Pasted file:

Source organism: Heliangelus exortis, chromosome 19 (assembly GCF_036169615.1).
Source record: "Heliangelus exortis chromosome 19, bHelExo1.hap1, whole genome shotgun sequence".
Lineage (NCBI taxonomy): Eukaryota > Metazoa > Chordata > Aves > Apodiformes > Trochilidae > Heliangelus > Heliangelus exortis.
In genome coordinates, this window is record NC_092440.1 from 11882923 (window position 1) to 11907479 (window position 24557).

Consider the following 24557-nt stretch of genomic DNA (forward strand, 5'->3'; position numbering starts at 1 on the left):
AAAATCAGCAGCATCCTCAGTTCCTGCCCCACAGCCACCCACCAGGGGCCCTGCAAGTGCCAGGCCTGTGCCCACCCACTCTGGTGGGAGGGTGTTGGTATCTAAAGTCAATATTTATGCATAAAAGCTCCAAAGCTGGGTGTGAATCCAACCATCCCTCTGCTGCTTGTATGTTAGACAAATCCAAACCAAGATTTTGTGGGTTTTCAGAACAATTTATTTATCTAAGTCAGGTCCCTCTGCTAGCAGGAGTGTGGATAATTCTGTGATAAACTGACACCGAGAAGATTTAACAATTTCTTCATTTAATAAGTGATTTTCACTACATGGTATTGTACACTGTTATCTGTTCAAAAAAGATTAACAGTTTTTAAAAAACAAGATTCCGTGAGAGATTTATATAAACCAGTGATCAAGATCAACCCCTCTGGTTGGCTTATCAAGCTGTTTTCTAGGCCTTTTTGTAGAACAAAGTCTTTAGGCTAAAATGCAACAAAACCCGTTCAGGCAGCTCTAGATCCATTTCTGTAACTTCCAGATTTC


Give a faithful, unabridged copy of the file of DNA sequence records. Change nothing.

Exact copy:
Source organism: Heliangelus exortis, chromosome 19 (assembly GCF_036169615.1).
Source record: "Heliangelus exortis chromosome 19, bHelExo1.hap1, whole genome shotgun sequence".
Lineage (NCBI taxonomy): Eukaryota > Metazoa > Chordata > Aves > Apodiformes > Trochilidae > Heliangelus > Heliangelus exortis.
In genome coordinates, this window is record NC_092440.1 from 11882923 (window position 1) to 11907479 (window position 24557).

Consider the following 24557-nt stretch of genomic DNA (forward strand, 5'->3'; position numbering starts at 1 on the left):
AAAATCAGCAGCATCCTCAGTTCCTGCCCCACAGCCACCCACCAGGGGCCCTGCAAGTGCCAGGCCTGTGCCCACCCACTCTGGTGGGAGGGTGTTGGTATCTAAAGTCAATATTTATGCATAAAAGCTCCAAAGCTGGGTGTGAATCCAACCATCCCTCTGCTGCTTGTATGTTAGACAAATCCAAACCAAGATTTTGTGGGTTTTCAGAACAATTTATTTATCTAAGTCAGGTCCCTCTGCTAGCAGGAGTGTGGATAATTCTGTGATAAACTGACACCGAGAAGATTTAACAATTTCTTCATTTAATAAGTGATTTTCACTACATGGTATTGTACACTGTTATCTGTTCAAAAAAGATTAACAGTTTTTAAAAAACAAGATTCCGTGAGAGATTTATATAAACCAGTGATCAAGATCAACCCCTCTGGTTGGCTTATCAAGCTGTTTTCTAGGCCTTTTTGTAGAACAAAGTCTTTAGGCTAAAATGCAACAAAACCCGTTCAGGCAGCTCTAGATCCATTTCTGTAACTTCCAGATTTC